By Ariel Ye, Partner, Dispute Resolution, King & Wood Beijing *

In a recent session held May 29, 2010, the International Bar Association (the “IBA”) Council approved the 2010 revision to the IBA Rules on the Taking of Evidence in International Arbitration (the “Rules”).

Overview – The previous version of the Rules in effect was the 1999 version, which was adopted by the IBA Council on June 1, 1999, and replaced the 1983 IBA Supplementary Rules Governing the Presentation and Reception of Evidence in International Commercial Arbitration. Noting the wide acceptance of the Rules in the international arbitration community and the need for reflecting the latest developments in international arbitration, the IBA initiated a review process in 2008. The revised version of the Rules was developed by the members of IBA Rules of Evidence Review Subcommittee, assisted by members of the 1999 Working Party.

Purpose – The Rules were issued to provide a fair and efficient process for the taking of evidence in international arbitration. The Rules provide mechanisms for the presentation of documents, witnesses of fact and expert witnesses, inspections, as well as the conduct of evidentiary hearings. The Rules are designed to be used in conjunction with, and adopted together with, institutional, ad hoc or other rules or procedures governing international arbitrations. They reflect procedures in use in many different legal systems and may be particularly useful when the parties come from different legal cultures.

Revisions – The 2010 revision to the Rules is a full-scale one, through which the Rules, whilst maintaining those fundamental characters, refined some important terms and / or mechanisms, including without limitation:

  • Definition of “Document”: compared with the definition in the 1999 version, the updated one is more “open”, saying “Document means a writing, communication, picture, drawing, program or data of any kind, whether recorded or maintained on paper or by electronic, audio, visual or any other means.”
  • Definition of “Evidentiary Hearing”: similar to the situation with “Document”, the updated one here enriches the methods that can be adopted in evidentiary hearing in international arbitration, saying “Evidentiary Hearing means any hearing, whether or not held on consecutive days, at which the Arbitral Tribunal, whether in person, by teleconference, videoconference or other method, receives oral or other evidence.”
  • Definition of “Request to Produce”: unlike the above two terms, the updated one here overwrites the idea in the previous one, saying “Request to Produce means a written request by a Party that another Party produce Documents.” The 1999 version defines it as “a request by a Party for a procedural order by which the Arbitral Tribunal would direct another Party to produce documents.” Obviously, the arbitral tribunal’s role in the stage of request to produce becomes less active under the 2010 version.
  • Consultation on Evidentiary Issues”: this term entitles a new Article 2 that is created in the 2010 version of the Rules. As is explained in paragraph one of this article, under this “consultation” mechanism the arbitral tribunal “shall consult the Parties at the earliest appropriate time in the proceedings and invite them to consult each other with a view to agreeing on an efficient, economical and fair process for the taking of evidence.”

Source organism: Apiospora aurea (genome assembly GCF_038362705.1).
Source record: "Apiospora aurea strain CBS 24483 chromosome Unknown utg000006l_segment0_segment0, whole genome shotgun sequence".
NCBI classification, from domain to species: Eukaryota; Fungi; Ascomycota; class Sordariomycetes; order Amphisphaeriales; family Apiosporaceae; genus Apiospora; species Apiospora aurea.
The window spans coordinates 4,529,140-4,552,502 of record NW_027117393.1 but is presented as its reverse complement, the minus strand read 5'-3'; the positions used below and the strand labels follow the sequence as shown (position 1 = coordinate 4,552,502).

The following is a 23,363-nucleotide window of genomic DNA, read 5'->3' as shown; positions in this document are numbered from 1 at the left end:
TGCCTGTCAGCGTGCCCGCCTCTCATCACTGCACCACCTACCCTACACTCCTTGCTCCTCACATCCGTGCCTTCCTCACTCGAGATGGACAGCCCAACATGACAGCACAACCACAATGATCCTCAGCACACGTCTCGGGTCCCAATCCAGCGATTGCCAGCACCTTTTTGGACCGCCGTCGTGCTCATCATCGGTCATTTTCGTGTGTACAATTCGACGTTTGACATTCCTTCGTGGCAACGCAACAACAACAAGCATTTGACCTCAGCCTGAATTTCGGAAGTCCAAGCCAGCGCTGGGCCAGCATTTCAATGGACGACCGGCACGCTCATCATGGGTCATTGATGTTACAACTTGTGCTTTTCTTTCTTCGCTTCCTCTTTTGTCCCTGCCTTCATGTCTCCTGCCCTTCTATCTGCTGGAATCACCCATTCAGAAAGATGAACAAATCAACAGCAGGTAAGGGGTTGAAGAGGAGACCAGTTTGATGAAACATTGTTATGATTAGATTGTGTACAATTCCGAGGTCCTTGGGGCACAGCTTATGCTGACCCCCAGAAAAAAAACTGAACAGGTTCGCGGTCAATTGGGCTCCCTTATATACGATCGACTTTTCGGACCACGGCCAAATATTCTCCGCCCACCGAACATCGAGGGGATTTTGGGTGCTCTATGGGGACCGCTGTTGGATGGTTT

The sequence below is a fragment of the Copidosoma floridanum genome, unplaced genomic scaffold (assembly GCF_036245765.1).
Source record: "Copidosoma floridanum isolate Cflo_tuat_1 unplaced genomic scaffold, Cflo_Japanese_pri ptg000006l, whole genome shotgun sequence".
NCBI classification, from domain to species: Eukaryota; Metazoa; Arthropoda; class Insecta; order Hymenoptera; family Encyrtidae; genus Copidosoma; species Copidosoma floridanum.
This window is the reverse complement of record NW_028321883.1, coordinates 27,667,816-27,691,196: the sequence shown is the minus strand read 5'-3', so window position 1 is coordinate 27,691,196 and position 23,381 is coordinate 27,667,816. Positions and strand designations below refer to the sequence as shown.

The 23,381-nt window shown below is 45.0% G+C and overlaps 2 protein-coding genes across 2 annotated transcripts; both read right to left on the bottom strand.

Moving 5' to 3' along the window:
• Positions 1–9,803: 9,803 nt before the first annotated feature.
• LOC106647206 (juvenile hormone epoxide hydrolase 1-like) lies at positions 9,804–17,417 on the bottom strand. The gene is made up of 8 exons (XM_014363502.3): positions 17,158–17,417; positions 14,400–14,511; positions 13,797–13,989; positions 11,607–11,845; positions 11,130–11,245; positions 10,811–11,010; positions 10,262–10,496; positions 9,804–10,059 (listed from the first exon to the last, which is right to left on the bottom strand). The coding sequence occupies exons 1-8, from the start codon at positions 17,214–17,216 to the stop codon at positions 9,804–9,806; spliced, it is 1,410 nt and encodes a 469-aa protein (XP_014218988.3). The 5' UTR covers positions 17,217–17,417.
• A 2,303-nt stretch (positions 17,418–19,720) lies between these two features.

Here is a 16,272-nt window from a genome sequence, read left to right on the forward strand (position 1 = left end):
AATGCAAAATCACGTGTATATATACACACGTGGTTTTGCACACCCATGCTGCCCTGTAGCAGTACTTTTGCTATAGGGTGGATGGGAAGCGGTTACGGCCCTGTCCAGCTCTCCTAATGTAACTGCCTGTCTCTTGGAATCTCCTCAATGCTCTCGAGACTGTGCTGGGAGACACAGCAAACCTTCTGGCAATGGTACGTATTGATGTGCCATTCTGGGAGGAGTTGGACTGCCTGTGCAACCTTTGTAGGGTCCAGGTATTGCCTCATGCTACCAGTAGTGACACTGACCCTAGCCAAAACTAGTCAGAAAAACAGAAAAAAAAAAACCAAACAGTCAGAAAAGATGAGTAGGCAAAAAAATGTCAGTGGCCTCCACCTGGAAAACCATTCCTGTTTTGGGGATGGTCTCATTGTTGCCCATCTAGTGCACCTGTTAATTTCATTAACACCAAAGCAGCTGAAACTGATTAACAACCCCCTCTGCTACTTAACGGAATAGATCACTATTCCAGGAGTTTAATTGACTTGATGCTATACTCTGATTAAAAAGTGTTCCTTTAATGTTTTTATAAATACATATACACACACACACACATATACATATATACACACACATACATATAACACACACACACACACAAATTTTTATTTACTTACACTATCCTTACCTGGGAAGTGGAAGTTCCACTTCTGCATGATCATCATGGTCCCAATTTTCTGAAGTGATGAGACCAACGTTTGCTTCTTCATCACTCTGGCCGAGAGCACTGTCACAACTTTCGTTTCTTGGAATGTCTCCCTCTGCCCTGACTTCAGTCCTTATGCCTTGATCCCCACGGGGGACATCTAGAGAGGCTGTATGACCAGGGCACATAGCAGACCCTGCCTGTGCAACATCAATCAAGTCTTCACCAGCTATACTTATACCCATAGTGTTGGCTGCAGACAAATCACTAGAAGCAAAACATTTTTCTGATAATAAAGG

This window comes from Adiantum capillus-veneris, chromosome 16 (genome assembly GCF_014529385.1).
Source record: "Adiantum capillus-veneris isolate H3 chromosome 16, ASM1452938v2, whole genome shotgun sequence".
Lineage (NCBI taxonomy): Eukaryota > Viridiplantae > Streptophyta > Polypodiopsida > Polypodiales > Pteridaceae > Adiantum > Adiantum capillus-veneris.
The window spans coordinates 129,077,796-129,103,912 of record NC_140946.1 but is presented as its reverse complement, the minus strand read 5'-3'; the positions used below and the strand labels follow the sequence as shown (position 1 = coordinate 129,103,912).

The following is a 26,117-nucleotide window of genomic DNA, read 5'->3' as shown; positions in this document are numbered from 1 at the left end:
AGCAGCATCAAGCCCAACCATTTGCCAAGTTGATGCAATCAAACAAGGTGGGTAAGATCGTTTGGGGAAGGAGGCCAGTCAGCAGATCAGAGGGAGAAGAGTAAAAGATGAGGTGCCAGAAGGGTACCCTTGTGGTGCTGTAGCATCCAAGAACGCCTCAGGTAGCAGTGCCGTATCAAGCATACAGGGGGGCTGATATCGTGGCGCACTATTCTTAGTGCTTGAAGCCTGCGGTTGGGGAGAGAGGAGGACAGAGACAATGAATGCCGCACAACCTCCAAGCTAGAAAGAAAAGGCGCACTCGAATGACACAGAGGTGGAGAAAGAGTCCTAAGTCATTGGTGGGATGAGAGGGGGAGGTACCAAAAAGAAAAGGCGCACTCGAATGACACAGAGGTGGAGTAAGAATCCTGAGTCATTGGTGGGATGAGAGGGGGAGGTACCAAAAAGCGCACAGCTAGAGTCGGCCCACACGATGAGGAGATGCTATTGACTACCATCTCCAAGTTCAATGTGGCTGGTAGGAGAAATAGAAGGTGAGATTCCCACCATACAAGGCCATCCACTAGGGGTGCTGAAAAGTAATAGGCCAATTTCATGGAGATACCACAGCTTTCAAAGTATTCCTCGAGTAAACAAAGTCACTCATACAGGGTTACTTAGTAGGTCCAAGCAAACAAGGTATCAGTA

• Content of a “Request to Produce”: corresponding to the definition of this term mentioned above, in Article 3 of the 2010 version, the respective rule is supplemented as for the situation where Documents in electronic form is required, saying “…. in the case of Documents in electronic form, the requesting Party may , or the Arbitral Tribunal may order that it shall be required to identify specific files, search terms, individuals or other means of searching for such Documents in an efficient and economical manner.
  • Good faith”: some may consider that this “good faith” rule is so established in almost every single jurisdiction that it is unnecessary here in the Rules. However, it is mentioned twice in the 2010 version, interestingly at the beginning and the ending thereof: (i) in paragraph 3 of the Preamble, it says “The taking of evidence shall be conducted on the principles that each Party shall act in good faith and be entitled to know, reasonably in advance of any Evidentiary Hearing or any fact or merits determination, the evidence on which the other Parties rely.” (ii) in paragraph 7 of Article 9, it says “If the Arbitral Tribunal determines that a Party has failed to conduct itself in good faith in the taking of evidence, the Arbitral Tribunal may, in addition to any other measures available under these Rules, take such failure into account in its assignment of the costs of the arbitration, including costs arising out of or in connection with the taking of evidence.”

* Ms. Ye, head of the firm’s international dispute resolution practice, was privileged to participate in the review process of the Rules as a member of the IBA Rules of Evidence Review Subcommittee, and sincerely congratulates the IBA on this momentous move.